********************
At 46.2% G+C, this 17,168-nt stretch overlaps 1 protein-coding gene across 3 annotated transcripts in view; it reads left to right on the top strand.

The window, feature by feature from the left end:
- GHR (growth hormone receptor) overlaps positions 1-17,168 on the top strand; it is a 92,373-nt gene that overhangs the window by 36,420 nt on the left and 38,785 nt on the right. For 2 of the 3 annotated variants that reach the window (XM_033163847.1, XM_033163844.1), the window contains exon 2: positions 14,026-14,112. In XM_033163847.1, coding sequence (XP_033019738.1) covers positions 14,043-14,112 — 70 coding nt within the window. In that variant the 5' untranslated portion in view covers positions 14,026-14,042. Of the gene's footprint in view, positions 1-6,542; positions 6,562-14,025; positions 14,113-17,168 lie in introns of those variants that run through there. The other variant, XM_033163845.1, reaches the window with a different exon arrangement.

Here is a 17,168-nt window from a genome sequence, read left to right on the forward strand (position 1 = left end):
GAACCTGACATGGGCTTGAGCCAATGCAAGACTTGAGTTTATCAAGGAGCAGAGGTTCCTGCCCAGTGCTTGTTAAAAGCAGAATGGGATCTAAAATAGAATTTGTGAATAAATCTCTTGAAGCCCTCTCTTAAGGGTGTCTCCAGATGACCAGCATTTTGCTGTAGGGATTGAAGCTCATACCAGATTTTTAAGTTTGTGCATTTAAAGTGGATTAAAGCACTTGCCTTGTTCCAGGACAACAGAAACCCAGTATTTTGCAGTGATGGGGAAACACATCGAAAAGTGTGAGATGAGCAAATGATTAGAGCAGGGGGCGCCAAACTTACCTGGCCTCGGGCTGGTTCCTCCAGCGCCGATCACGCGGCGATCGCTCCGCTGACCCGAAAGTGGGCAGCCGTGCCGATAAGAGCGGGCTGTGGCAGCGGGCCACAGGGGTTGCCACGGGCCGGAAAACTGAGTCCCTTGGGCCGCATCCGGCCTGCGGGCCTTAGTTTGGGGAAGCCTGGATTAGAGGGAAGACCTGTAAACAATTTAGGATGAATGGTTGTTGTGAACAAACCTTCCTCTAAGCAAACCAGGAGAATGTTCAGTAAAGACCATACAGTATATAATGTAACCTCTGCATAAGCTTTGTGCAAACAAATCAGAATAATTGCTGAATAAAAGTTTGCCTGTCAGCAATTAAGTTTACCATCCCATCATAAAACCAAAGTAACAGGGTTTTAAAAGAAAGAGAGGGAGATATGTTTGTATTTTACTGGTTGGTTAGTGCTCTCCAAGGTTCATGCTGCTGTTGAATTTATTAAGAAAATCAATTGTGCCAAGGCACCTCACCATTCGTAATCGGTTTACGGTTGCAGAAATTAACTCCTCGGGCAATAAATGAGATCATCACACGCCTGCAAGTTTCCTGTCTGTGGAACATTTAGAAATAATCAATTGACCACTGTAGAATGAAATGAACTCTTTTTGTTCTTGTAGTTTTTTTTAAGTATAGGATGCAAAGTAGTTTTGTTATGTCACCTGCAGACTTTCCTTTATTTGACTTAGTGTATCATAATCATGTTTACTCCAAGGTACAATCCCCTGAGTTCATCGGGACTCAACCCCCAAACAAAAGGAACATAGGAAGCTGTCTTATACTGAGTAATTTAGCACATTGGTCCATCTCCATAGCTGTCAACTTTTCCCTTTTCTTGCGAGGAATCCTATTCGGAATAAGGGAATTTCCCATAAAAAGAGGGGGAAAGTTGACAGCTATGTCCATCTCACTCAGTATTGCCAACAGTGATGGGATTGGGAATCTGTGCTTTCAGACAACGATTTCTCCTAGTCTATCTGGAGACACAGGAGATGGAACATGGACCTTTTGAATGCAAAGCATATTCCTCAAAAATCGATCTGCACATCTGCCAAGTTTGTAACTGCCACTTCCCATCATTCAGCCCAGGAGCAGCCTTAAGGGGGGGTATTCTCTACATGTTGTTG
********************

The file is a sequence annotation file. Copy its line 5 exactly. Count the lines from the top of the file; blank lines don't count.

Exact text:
GAACCTGACATGGGCTTGAGCCAATGCAAGACTTGAGTTTATCAAGGAGCAGAGGTTCCTGCCCAGTGCTTGTTAAAAGCAGAATGGGATCTAAAATAGAATTTGTGAATAAATCTCTTGAAGCCCTCTCTTAAGGGTGTCTCCAGATGACCAGCATTTTGCTGTAGGGATTGAAGCTCATACCAGATTTTTAAGTTTGTGCATTTAAAGTGGATTAAAGCACTTGCCTTGTTCCAGGACAACAGAAACCCAGTATTTTGCAGTGATGGGGAAACACATCGAAAAGTGTGAGATGAGCAAATGATTAGAGCAGGGGGCGCCAAACTTACCTGGCCTCGGGCTGGTTCCTCCAGCGCCGATCACGCGGCGATCGCTCCGCTGACCCGAAAGTGGGCAGCCGTGCCGATAAGAGCGGGCTGTGGCAGCGGGCCACAGGGGTTGCCACGGGCCGGAAAACTGAGTCCCTTGGGCCGCATCCGGCCTGCGGGCCTTAGTTTGGGGAAGCCTGGATTAGAGGGAAGACCTGTAAACAATTTAGGATGAATGGTTGTTGTGAACAAACCTTCCTCTAAGCAAACCAGGAGAATGTTCAGTAAAGACCATACAGTATATAATGTAACCTCTGCATAAGCTTTGTGCAAACAAATCAGAATAATTGCTGAATAAAAGTTTGCCTGTCAGCAATTAAGTTTACCATCCCATCATAAAACCAAAGTAACAGGGTTTTAAAAGAAAGAGAGGGAGATATGTTTGTATTTTACTGGTTGGTTAGTGCTCTCCAAGGTTCATGCTGCTGTTGAATTTATTAAGAAAATCAATTGTGCCAAGGCACCTCACCATTCGTAATCGGTTTACGGTTGCAGAAATTAACTCCTCGGGCAATAAATGAGATCATCACACGCCTGCAAGTTTCCTGTCTGTGGAACATTTAGAAATAATCAATTGACCACTGTAGAATGAAATGAACTCTTTTTGTTCTTGTAGTTTTTTTTAAGTATAGGATGCAAAGTAGTTTTGTTATGTCACCTGCAGACTTTCCTTTATTTGACTTAGTGTATCATAATCATGTTTACTCCAAGGTACAATCCCCTGAGTTCATCGGGACTCAACCCCCAAACAAAAGGAACATAGGAAGCTGTCTTATACTGAGTAATTTAGCACATTGGTCCATCTCCATAGCTGTCAACTTTTCCCTTTTCTTGCGAGGAATCCTATTCGGAATAAGGGAATTTCCCATAAAAAGAGGGGGAAAGTTGACAGCTATGTCCATCTCACTCAGTATTGCCAACAGTGATGGGATTGGGAATCTGTGCTTTCAGACAACGATTTCTCCTAGTCTATCTGGAGACACAGGAGATGGAACATGGACCTTTTGAATGCAAAGCATATTCCTCAAAAATCGATCTGCACATCTGCCAAGTTTGTAACTGCCACTTCCCATCATTCAGCCCAGGAGCAGCCTTAAGGGGGGGTATTCTCTACATGTTGTTG